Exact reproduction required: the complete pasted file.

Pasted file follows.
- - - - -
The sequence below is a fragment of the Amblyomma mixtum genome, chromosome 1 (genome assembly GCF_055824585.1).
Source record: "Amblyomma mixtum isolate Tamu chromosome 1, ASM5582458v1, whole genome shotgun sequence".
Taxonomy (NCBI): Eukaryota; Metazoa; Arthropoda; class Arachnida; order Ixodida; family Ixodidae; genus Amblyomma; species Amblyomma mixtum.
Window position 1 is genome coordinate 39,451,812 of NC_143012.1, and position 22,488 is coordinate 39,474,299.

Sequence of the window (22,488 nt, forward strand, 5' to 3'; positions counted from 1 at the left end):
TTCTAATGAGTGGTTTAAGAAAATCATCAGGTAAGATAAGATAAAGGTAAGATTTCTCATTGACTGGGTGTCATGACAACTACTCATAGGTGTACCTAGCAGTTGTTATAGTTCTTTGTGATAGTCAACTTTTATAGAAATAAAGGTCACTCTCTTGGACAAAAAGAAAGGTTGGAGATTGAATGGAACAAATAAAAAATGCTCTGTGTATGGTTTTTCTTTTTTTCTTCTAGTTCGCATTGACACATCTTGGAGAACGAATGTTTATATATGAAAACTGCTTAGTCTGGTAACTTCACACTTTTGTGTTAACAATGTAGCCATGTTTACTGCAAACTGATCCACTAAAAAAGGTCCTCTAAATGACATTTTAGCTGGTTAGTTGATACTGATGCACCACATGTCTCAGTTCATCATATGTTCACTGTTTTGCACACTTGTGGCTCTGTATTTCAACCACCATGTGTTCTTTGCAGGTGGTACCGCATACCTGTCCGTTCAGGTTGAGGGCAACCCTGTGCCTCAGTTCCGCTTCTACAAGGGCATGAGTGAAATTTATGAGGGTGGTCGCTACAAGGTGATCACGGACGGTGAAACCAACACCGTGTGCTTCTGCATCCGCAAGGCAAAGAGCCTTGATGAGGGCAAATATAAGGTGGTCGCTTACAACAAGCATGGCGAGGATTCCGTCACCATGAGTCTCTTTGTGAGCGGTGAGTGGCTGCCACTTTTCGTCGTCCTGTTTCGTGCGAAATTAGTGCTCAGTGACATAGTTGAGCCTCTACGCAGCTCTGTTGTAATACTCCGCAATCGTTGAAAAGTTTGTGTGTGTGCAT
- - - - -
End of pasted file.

The sequence below is a fragment of the Amblyomma mixtum genome, chromosome 1 (genome assembly GCF_055824585.1).
Source record: "Amblyomma mixtum isolate Tamu chromosome 1, ASM5582458v1, whole genome shotgun sequence".
Taxonomy (NCBI): Eukaryota; Metazoa; Arthropoda; class Arachnida; order Ixodida; family Ixodidae; genus Amblyomma; species Amblyomma mixtum.
Window position 1 is genome coordinate 39,451,812 of NC_143012.1, and position 22,488 is coordinate 39,474,299.

Sequence of the window (22,488 nt, forward strand, 5' to 3'; positions counted from 1 at the left end):
TTCTAATGAGTGGTTTAAGAAAATCATCAGGTAAGATAAGATAAAGGTAAGATTTCTCATTGACTGGGTGTCATGACAACTACTCATAGGTGTACCTAGCAGTTGTTATAGTTCTTTGTGATAGTCAACTTTTATAGAAATAAAGGTCACTCTCTTGGACAAAAAGAAAGGTTGGAGATTGAATGGAACAAATAAAAAATGCTCTGTGTATGGTTTTTCTTTTTTTCTTCTAGTTCGCATTGACACATCTTGGAGAACGAATGTTTATATATGAAAACTGCTTAGTCTGGTAACTTCACACTTTTGTGTTAACAATGTAGCCATGTTTACTGCAAACTGATCCACTAAAAAAGGTCCTCTAAATGACATTTTAGCTGGTTAGTTGATACTGATGCACCACATGTCTCAGTTCATCATATGTTCACTGTTTTGCACACTTGTGGCTCTGTATTTCAACCACCATGTGTTCTTTGCAGGTGGTACCGCATACCTGTCCGTTCAGGTTGAGGGCAACCCTGTGCCTCAGTTCCGCTTCTACAAGGGCATGAGTGAAATTTATGAGGGTGGTCGCTACAAGGTGATCACGGACGGTGAAACCAACACCGTGTGCTTCTGCATCCGCAAGGCAAAGAGCCTTGATGAGGGCAAATATAAGGTGGTCGCTTACAACAAGCATGGCGAGGATTCCGTCACCATGAGTCTCTTTGTGAGCGGTGAGTGGCTGCCACTTTTCGTCGTCCTGTTTCGTGCGAAATTAGTGCTCAGTGACATAGTTGAGCCTCTACGCAGCTCTGTTGTAATACTCCGCAATCGTTGAAAAGTTTGTGTGTGTGCAT